Researchers at the University of California, Los Angeles have discovered a hormone called erythroferrone, which is produced in greater quantities when the body is low in red blood cells, such as after a bleed or as a result of anemia. Erythroferrone blocks hepcidin, another hormone that maintains iron balance and prevents excess absorption of it. By interfering with hepcidin, erythroferrone allows more iron to be made available for red blood cell production after a hemorrhage or if the body is iron deficient.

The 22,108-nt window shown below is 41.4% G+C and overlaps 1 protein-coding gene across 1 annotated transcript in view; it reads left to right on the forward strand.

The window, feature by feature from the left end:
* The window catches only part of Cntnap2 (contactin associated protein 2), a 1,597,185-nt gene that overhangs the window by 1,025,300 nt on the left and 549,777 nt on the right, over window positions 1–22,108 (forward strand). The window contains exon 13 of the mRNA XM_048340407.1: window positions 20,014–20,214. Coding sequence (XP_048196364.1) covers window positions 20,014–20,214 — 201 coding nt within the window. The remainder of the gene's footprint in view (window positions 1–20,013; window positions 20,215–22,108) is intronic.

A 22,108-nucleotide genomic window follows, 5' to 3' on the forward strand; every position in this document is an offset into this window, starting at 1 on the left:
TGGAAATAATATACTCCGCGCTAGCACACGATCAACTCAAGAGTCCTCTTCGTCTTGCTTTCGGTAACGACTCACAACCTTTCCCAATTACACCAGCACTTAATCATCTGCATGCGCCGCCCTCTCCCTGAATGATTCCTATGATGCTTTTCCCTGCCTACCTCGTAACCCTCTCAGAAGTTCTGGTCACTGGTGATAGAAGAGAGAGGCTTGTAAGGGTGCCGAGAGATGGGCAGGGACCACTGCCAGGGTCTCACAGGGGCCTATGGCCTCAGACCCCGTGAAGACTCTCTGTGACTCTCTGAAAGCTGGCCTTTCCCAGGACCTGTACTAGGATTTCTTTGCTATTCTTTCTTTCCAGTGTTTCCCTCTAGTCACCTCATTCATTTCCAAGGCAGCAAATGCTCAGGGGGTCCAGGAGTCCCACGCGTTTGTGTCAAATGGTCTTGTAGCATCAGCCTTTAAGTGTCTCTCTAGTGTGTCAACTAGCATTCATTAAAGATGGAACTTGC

The discovery of erythroferrone could potentially lead to treatments for Cooley’s anemia, chronic kidney disease, and rheumatologic and other inflammatory diseases, say the investigators, whose study was published in the June 1 issue of the journal Nature Genetics. The next stage of research will focus on understanding erythroferrone’s role in blood diseases.
Source: UCLA press release